Microstylis aphylla King & Pantl. in Ann. Roy. Bot. Gard. (Calcutta) 8: 18, t.22 (1898).

Type: India, Sikkim, Teesta Valley, 305m, 11 July 1896, Pantling No. 455 (K000387669) (K!).

Small leafless, probably partly-mycoheterotrophic, terrestrial or lithophytic herb, 7–15 cm tall, bearing flowers on the upper 1/3rd of the inflorescence.  Roots very short and very few, vermiform.  Pseudobulbs or corms, cylindric-ovate with irregular surface, erect or slightly inclined, white, rough surfaced, 1.0–2.5 cm long, 0.5–0.8 cm wide.  Scape arising from apex of subterranean pseudobulbs or corms, sheathed towards the lower end with 3–5 scarious scales.  Inflorescence racemose, open flowers laxly placed, buds (unopened) densely placed.  Pedicel and ovary 1.6–2.0 mm long, 0.3mm wide, ribbed.  Floral bracts lanceolate, deflexed, acuminate, 1.0–2.0 mm long, 0.5mm wide.  Flowers shield-like, facing forward, non-resupinate, coloured uniformly in pale-yellow with dull purple towards edges, glabrous, 3.0–5.2 mm long, 1.5–2.5 mm wide; dorsal sepal ovate-oblong, erect, sub-obtuse, yellow tinted with reddish-brown, glabrous, margin curved backwards 1.5–1.8 mm long, 0.5–1.0 mm wide; lateral sepals obovate, sub-obtuse, margin entire, yellowish-green tinted with reddish-brown, reflexed backwards, 0.8–1.2 mm long, 0.2–0.3 mm wide; petals falcate or sickle shaped, placed close to the lateral sepals, acute, margin entire, yellowish-green, 0.8–0.2 mm long, 0.5mm wide; lip ovate, acute, margin entire, no constriction between midlobe and side lobes, concave, with a linear cavity lined with glands on the margin, yellowish-green, 2.3–2.6 mm long, 1.5–1.8mm wide; side lobes falcate, adpressed on the dorsal sepal, acute, margin entire, 0.7–1.0 mm long, 0.1–0.3 mm wide; column short, quadrangular, apically lobed with two stelidia, ca. 0.6mm long, 0.4mm wide.  Mature fruits clavate, ribbed, 0.6–0.7 mm long, 1.2–1.4 mm wide.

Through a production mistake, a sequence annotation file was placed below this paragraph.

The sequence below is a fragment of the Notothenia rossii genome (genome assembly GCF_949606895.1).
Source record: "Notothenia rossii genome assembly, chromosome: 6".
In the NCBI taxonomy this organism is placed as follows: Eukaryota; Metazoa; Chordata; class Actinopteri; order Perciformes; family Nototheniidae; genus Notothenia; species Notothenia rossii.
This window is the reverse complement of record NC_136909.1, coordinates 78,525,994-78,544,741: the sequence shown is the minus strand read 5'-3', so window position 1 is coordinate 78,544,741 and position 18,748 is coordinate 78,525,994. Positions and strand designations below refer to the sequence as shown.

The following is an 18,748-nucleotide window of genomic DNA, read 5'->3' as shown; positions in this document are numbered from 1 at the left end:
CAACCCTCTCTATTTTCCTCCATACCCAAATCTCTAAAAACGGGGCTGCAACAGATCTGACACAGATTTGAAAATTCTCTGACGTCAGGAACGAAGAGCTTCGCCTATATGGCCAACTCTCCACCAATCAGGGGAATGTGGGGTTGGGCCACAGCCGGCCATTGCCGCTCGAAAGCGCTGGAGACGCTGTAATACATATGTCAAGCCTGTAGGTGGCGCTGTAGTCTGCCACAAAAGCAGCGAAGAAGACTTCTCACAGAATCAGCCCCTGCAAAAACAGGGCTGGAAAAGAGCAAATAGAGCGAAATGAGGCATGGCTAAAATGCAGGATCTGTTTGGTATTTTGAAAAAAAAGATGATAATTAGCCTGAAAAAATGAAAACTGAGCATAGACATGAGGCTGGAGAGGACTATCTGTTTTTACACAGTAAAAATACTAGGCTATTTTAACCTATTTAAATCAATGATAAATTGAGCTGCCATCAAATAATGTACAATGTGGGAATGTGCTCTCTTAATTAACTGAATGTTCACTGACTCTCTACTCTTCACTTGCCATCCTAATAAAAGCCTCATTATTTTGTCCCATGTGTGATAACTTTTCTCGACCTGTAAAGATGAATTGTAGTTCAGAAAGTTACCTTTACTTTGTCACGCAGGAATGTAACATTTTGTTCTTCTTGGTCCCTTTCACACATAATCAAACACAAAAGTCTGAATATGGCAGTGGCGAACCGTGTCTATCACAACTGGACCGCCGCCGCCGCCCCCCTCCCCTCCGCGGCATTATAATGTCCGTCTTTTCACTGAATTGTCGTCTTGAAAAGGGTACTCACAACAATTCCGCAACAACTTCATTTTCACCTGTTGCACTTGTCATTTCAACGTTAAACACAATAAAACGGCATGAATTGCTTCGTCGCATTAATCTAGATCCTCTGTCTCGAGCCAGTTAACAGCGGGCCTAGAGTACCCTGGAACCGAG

Flowering: June–July.

Habitat: Plants were found growing in litter on moss covered rock outcrops in a moist deciduous Oak Quercus griffithii forest.

Specimens examined: India, Sikkim, Teesta Valley, 305m, 11.vii.1896, Pantling No. 455 (P00404840) (P!-isotype). Bhutan, Galing, Trashigang Forest Division, 11.viii.2019, K. Rabgay 20190711-01 (THIM).